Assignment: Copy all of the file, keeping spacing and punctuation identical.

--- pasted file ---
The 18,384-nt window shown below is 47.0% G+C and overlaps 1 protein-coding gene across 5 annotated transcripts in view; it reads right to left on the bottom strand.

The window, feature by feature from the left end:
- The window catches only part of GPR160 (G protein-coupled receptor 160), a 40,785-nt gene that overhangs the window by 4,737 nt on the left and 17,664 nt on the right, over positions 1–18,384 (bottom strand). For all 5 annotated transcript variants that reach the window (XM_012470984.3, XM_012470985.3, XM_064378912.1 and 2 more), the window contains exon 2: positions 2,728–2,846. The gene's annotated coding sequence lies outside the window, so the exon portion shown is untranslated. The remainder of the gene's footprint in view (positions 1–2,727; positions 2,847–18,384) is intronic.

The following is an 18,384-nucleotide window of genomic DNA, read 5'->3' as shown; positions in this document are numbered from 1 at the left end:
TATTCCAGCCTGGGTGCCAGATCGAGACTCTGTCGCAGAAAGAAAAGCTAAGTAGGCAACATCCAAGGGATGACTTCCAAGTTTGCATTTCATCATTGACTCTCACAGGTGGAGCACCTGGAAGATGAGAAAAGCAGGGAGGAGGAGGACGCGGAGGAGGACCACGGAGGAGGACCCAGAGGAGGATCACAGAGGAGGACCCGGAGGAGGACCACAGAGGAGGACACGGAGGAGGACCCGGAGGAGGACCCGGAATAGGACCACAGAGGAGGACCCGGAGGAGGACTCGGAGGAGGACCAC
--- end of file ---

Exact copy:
The 18,384-nt window shown below is 47.0% G+C and overlaps 1 protein-coding gene across 5 annotated transcripts in view; it reads right to left on the bottom strand.

The window, feature by feature from the left end:
- The window catches only part of GPR160 (G protein-coupled receptor 160), a 40,785-nt gene that overhangs the window by 4,737 nt on the left and 17,664 nt on the right, over positions 1–18,384 (bottom strand). For all 5 annotated transcript variants that reach the window (XM_012470984.3, XM_012470985.3, XM_064378912.1 and 2 more), the window contains exon 2: positions 2,728–2,846. The gene's annotated coding sequence lies outside the window, so the exon portion shown is untranslated. The remainder of the gene's footprint in view (positions 1–2,727; positions 2,847–18,384) is intronic.

The following is an 18,384-nucleotide window of genomic DNA, read 5'->3' as shown; positions in this document are numbered from 1 at the left end:
TATTCCAGCCTGGGTGCCAGATCGAGACTCTGTCGCAGAAAGAAAAGCTAAGTAGGCAACATCCAAGGGATGACTTCCAAGTTTGCATTTCATCATTGACTCTCACAGGTGGAGCACCTGGAAGATGAGAAAAGCAGGGAGGAGGAGGACGCGGAGGAGGACCACGGAGGAGGACCCAGAGGAGGATCACAGAGGAGGACCCGGAGGAGGACCACAGAGGAGGACACGGAGGAGGACCCGGAGGAGGACCCGGAATAGGACCACAGAGGAGGACCCGGAGGAGGACTCGGAGGAGGACCAC